Host City
Land of masculinity
By Dong Jirong ( )
Updated: 2011-03-04

Shaanxi, the seat of several dynasties in China’s history, is the epitome of the traditional patriarchal system, which prioritized men over women. As a result social life has been somewhat masculinized.

This is further heightened by the Loess Plateau, where Shaanxi was located. In daily life, men in Shaanxi to this day drink strong spirits, eat with big bowls, and scream the bold local opera.

Men in Shaanxi prefer the strong alcoholic beverage Xi Feng. It numbs the tongue and the drinkers feel a thread of fire going down the throat at a sip.

Land of masculinity

One of the top alcohol brands in China, Xi Feng has its origin in Fengxiang Country, Shaanxi. Traditionally, it has about 60 percent of alcoholic content. Tasty and aromatic as it is, Xi Feng is strong enough to ignite. People even joke it’s a time bomb if one is drinking and smoking at the same time.

But men in Shaanxi love it simply because of its high alcoholic content. They believe the beauty of spirits lies in alcoholicity, a sign of manliness.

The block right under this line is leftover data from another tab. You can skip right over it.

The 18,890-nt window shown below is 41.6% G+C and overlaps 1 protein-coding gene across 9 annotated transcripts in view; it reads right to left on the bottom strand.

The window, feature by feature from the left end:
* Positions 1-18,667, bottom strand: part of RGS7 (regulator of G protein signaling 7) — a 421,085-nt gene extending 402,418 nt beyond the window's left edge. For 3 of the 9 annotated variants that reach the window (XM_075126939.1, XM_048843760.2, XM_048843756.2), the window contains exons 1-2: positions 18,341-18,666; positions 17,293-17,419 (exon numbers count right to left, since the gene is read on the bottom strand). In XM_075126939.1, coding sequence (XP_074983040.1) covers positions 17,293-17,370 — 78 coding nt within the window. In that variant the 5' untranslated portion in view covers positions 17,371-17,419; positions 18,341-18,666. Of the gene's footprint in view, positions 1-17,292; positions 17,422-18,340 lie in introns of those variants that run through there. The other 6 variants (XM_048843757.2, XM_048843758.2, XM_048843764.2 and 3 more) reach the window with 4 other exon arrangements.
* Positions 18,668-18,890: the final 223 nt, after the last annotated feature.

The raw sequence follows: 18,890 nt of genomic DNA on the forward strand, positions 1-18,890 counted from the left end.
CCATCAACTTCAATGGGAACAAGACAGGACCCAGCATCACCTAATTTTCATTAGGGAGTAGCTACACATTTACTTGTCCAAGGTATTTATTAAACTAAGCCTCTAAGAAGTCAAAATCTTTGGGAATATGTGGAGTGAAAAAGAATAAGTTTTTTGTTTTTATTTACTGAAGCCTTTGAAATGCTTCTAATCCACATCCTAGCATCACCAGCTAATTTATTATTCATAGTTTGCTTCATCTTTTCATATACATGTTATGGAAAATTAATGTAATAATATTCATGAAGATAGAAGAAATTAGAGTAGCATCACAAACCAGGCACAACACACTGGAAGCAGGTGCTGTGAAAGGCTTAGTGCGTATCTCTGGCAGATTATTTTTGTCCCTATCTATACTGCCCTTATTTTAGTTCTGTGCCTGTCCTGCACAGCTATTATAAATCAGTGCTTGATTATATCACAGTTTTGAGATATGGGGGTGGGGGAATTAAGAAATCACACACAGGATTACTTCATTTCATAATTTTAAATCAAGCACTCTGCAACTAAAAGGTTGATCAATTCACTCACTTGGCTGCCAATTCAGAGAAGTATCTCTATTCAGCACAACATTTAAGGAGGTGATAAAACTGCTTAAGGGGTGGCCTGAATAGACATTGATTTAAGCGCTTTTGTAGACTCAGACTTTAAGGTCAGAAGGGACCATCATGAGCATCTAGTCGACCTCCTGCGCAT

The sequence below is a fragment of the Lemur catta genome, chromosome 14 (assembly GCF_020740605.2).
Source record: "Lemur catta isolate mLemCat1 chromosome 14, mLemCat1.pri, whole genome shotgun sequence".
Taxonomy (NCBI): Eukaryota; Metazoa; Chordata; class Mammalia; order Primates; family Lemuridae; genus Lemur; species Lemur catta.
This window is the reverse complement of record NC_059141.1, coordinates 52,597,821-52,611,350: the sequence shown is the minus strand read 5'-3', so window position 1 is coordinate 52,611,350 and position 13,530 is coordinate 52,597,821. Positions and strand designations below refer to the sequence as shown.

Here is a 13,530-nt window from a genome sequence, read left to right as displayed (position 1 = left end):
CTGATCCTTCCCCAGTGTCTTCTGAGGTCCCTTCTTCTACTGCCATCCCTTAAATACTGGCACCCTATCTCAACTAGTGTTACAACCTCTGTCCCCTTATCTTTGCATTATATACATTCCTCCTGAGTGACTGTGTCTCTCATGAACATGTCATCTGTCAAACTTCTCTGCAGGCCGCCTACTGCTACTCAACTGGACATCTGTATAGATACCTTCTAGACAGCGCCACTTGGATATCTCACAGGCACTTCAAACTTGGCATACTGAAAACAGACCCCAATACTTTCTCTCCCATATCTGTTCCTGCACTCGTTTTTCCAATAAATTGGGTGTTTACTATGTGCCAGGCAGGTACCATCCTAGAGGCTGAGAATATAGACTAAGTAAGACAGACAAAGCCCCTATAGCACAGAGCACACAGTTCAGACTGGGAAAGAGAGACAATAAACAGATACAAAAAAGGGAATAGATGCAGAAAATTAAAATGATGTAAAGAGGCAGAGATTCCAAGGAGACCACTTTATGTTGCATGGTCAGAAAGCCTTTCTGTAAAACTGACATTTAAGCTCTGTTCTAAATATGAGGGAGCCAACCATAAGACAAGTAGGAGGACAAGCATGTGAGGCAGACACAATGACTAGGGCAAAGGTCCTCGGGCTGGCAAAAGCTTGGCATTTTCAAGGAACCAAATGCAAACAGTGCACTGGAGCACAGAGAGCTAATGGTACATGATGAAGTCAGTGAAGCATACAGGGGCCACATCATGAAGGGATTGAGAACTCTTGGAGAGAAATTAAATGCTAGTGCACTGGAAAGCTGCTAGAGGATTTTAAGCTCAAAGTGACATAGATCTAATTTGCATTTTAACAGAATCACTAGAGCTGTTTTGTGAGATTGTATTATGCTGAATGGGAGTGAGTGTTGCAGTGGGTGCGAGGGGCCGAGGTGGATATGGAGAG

A saying goes as: Bowls from which Shaanxi people eat are as big as washbasins.

Land of masculinity

The “old bowls” produced in Yaozhou Country, Shaanxi, have for centuries won favor among Shaanxi people. The word “old” doesn’t refer to a long history, but the large size of the bowls. They are usually deep and about 33cm in diameter, reminding people of washbasins.

The admiration of big bowls may have its origin in the old-time belief that the strength of man is measured by how much he can consume at a meal. Nowadays, the big old bowls still have a secure place in restaurants.

Opera Qinqiang

Land of masculinity

Bold and unrestrained, this art has earned sweeping popularity in Shaanxi and is nicknamed “the soccer of Shaanxi people.”

Other than singing like the other operas being performed, the local opera Qinqiang is screamed.

The arias are rich and masculine, which are usually snarled and screamed out by the male roles. It’s joked that three “enoughs” are necessary for a performance: the stage must be solid enough so that it won’t collapse when the performers are singing; secondly, the performers must be strong enough so that they won’t tire out; and thirdly, the spectators must be audacious enough so that they won’t be too scared to enjoy the performance. Just imagine if all locals gather together to snarl or scream the bold opera! It will be, without exaggerating, as overwhelming as the World Cup.

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